'The problem with socialism is that sooner or later you run out of other people's money to spend.'"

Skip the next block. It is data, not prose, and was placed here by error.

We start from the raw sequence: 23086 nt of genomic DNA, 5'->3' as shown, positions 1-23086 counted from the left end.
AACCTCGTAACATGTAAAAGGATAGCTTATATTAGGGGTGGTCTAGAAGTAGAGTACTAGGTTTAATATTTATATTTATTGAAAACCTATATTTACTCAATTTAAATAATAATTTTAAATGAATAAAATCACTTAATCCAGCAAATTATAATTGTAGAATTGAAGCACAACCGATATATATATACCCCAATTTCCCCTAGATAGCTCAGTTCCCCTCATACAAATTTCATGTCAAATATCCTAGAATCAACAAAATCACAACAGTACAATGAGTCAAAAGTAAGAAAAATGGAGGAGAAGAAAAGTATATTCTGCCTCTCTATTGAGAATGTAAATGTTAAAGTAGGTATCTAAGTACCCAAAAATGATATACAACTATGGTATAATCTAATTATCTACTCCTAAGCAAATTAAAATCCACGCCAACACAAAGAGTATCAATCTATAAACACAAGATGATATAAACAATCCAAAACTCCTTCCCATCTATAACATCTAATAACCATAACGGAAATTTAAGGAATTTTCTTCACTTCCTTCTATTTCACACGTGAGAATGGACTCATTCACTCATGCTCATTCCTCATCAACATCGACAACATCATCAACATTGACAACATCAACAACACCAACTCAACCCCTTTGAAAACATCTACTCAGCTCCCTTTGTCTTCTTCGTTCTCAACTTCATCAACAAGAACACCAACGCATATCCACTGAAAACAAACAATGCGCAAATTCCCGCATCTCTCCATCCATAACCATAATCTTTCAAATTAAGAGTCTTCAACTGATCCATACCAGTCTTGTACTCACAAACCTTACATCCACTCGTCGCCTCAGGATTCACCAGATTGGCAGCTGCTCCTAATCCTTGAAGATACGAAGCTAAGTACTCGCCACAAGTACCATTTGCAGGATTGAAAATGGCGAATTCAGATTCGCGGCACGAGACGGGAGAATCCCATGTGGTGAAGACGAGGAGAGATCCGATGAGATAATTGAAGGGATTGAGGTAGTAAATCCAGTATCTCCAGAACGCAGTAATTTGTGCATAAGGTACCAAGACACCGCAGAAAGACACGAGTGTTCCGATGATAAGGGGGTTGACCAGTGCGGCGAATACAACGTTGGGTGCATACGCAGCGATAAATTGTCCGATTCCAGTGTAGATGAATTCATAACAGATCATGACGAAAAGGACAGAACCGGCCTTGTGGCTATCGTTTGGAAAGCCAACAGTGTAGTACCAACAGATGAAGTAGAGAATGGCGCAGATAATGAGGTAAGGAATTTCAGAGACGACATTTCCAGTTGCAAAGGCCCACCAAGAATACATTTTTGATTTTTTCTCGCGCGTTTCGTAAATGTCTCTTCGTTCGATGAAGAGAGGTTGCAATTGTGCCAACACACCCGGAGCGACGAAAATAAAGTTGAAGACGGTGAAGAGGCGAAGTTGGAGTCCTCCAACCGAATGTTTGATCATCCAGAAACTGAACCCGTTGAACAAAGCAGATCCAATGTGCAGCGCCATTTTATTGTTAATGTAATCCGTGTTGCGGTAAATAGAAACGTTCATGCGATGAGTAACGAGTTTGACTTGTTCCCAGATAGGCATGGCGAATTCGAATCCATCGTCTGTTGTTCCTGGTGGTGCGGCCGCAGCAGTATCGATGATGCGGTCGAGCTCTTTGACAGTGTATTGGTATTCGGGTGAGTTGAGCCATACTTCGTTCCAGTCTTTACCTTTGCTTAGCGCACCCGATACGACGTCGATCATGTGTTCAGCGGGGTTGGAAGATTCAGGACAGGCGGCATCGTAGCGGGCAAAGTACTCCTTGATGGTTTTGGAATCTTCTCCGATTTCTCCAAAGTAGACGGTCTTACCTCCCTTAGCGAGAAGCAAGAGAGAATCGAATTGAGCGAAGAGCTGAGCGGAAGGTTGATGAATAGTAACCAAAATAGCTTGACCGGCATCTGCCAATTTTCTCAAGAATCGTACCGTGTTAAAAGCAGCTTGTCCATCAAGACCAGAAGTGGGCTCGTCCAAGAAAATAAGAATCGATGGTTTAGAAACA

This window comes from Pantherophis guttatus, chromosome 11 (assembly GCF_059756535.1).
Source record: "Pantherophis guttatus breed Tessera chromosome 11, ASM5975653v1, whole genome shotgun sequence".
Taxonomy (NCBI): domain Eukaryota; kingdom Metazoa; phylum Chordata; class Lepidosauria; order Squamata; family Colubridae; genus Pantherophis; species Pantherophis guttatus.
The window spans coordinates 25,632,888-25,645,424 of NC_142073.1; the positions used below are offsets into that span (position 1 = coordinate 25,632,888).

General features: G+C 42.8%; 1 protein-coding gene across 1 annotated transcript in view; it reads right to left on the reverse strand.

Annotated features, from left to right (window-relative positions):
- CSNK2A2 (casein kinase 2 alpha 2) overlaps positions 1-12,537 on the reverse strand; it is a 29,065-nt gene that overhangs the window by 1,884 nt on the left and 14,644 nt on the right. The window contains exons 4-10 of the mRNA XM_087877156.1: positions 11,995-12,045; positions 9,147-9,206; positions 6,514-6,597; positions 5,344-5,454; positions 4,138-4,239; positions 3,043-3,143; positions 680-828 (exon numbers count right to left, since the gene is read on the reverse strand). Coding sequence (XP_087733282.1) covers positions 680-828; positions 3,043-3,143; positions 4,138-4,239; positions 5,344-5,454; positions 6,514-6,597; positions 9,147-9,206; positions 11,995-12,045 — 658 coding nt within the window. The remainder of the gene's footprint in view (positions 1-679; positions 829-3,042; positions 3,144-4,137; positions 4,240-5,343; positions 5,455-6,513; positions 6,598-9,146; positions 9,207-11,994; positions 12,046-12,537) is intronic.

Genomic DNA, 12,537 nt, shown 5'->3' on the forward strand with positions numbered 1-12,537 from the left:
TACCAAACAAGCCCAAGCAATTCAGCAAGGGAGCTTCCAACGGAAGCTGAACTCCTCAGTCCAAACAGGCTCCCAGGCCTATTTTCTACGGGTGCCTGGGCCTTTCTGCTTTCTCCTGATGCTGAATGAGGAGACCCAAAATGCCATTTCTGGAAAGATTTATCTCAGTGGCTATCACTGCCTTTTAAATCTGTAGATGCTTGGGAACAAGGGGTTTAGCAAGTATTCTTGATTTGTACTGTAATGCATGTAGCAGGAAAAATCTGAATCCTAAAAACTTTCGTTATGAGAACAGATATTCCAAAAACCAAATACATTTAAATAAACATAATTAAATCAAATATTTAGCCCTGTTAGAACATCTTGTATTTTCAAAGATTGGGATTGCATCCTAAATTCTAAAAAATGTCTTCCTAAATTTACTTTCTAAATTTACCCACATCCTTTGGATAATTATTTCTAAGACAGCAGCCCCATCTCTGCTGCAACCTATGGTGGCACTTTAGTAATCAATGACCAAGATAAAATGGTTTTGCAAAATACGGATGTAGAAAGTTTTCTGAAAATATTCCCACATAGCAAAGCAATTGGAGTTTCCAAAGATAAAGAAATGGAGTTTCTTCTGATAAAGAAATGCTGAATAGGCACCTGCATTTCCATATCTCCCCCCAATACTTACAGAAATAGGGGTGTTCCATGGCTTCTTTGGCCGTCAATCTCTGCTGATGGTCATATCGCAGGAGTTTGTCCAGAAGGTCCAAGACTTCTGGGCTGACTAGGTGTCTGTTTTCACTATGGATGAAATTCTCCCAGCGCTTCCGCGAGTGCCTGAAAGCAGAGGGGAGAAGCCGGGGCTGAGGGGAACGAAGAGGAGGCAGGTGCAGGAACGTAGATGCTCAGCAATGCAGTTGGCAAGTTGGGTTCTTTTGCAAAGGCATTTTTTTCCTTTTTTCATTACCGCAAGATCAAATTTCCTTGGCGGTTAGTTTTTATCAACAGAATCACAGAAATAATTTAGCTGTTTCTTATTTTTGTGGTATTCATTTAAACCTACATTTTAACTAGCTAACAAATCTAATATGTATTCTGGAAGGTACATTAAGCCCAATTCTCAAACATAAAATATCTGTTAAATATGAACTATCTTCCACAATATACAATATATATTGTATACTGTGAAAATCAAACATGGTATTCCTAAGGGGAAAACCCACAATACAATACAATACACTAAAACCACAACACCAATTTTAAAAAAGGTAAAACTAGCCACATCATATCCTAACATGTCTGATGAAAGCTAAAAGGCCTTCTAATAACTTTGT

The Patriot Post Here's a question of vastly more than theoretical importance to current and coming generations of Americans: How much longer can the U.S. economy continue to produce enough wealth to sustain a growing class of people who depend on government for some or all of their daily necessities? To pose the question another way: Are we nearing a point when there are no longer enough taxpayers to support all of the tax consumers in America? Such questions become increasingly important as Social Security, Medicare, Medicaid, federal civil service retirement, and legions of state and local pension funds approach their days of reckoning as millions of retiring baby boomers demand far more benefits than those programs have been prepared to pay out. And don't forget the growing share of personal income that is derived from government transfer payments such as unemployment, veterans benefits, and the like. If these ruminations sound ominous, they should. ... As it happens, the Heritage Foundation's Index of Dependency on Government measures the relationship between net taxpayers and tax consumers, using 1980 as its baseline year with a value of 100 and reaching back to 1962. Heritage noted last month that the Dependency Index now stands at 240, up three points from 2007. It has grown 31.2 percent since 2001 when it stood at 183. ... These trend lines remind us of former British Prime Minister Margaret Thatcher's trenchant observation: 'The problem with socialism is that sooner or later you run out of other people's money to spend.'" --The Washington Examiner

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